Hoeven Presses Corps to Address Missouri River Sandbar Issue
WASHINGTON – In a conference call today, Senator John Hoeven urged Omaha District Commander Col. Robert Ruch to address sandbars and other flow constrictions on the Missouri River ahead of next winter to prevent ice jams and potential flooding. Also on the call were the Omaha District’s Chief of Hydrologic Engineering John Remus, Chief of the Planning Division Kayla Eckert Uptmor and North Dakota Water Commissioner Todd Sando. At Hoeven’s request, Remus came to Bismarck last fall to review the situation and work on solutions with the state.
“This is a good case of where an ounce of prevention is worth a pound of cure,” Hoeven said. “The Corps needs to take concrete steps with the state and other federal agencies to implement a mitigation plan for the Bismarck-Mandan area this year, and also to develop a plan to prevent ice flows and flooding over the long term. That may involve dredging, paring down sandbars and adjusting flows to minimize risk, but they need to get it done.”
Last year’s record flood significantly changed the river and left large deposits of sand south of Bismarck-Mandan. Hoeven said he is concerned that sediment continues to build on both sides of the river, and these sandbars pose a real risk of ice jams and flooding as early as this winter. He pressed the Corps to use whatever resources and authority it has available to mitigate short-term risk this year and also to implement a plan to reduce long-term risk.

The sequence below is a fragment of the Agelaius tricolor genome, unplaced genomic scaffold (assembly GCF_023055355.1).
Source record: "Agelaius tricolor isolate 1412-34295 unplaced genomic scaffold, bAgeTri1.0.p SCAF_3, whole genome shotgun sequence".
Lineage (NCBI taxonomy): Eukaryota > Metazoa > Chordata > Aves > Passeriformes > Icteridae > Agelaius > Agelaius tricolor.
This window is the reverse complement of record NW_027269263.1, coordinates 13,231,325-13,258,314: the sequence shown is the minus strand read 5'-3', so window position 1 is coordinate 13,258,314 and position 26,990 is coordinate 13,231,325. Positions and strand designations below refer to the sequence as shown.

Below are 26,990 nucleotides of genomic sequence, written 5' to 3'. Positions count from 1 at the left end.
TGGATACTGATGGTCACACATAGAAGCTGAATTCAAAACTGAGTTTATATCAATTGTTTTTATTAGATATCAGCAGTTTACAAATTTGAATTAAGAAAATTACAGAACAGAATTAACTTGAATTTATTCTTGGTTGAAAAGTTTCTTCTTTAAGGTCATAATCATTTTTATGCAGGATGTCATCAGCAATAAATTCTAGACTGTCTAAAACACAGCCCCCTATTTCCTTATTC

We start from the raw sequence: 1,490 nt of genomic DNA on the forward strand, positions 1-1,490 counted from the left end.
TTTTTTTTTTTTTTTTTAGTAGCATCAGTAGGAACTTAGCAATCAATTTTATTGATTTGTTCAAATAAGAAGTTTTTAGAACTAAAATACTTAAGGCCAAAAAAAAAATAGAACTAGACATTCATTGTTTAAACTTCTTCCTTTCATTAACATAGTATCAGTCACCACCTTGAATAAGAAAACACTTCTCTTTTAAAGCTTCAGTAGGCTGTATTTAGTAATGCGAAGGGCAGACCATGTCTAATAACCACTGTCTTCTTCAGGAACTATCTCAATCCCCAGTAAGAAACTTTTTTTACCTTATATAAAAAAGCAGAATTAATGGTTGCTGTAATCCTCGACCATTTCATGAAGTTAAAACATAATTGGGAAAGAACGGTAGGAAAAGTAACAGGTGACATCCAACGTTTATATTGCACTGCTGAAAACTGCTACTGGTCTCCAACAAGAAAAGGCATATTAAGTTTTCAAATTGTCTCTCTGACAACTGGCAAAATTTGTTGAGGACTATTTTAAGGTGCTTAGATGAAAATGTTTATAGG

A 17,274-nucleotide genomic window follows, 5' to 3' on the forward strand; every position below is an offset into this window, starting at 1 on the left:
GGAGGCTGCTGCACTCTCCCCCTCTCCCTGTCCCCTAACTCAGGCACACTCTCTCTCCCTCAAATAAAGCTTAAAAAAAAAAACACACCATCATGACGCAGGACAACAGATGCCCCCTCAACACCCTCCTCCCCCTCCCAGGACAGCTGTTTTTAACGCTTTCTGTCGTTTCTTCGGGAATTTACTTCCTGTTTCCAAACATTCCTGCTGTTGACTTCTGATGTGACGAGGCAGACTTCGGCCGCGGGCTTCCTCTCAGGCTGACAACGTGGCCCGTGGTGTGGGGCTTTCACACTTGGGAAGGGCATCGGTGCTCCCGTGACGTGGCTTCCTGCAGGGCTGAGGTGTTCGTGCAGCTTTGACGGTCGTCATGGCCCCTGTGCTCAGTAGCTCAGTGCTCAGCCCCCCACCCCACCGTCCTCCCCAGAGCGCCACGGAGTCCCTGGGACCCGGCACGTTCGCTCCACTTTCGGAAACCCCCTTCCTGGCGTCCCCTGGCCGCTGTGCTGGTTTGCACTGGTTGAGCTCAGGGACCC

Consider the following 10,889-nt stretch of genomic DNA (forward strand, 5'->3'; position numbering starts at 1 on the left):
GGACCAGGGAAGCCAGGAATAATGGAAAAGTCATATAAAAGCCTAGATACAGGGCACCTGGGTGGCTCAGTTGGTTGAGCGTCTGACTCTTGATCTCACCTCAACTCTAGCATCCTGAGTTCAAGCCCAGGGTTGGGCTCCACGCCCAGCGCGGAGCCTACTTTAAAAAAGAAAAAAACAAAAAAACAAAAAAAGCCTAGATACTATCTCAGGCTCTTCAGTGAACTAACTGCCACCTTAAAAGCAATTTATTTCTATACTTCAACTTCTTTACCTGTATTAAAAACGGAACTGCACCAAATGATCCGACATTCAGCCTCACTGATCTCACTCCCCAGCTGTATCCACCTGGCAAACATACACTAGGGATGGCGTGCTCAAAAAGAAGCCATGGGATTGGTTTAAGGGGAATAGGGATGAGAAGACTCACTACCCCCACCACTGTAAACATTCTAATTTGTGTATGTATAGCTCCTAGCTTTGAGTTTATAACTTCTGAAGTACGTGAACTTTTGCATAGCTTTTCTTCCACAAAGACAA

In the short term, Hoeven asked the Corps to work with the state to take steps such as dredging, lowering sandbars and developing an agreed upon flow plan to minimize the risk of ice jams and flooding. He also asked the Corps to expedite permitting and reduce red tape.
Additionally, Col. Ruch said he will seek to expedite approval from a special task force appointed under Title Seven of the River Protection and Improvement Act to move ahead on a long-term plan to control and remove sediment from the Missouri River and protect recreation on the Missouri River from sedimentation.
Hoeven has scheduled a follow-up call next Monday to assess the Corps’ progress on all three points.
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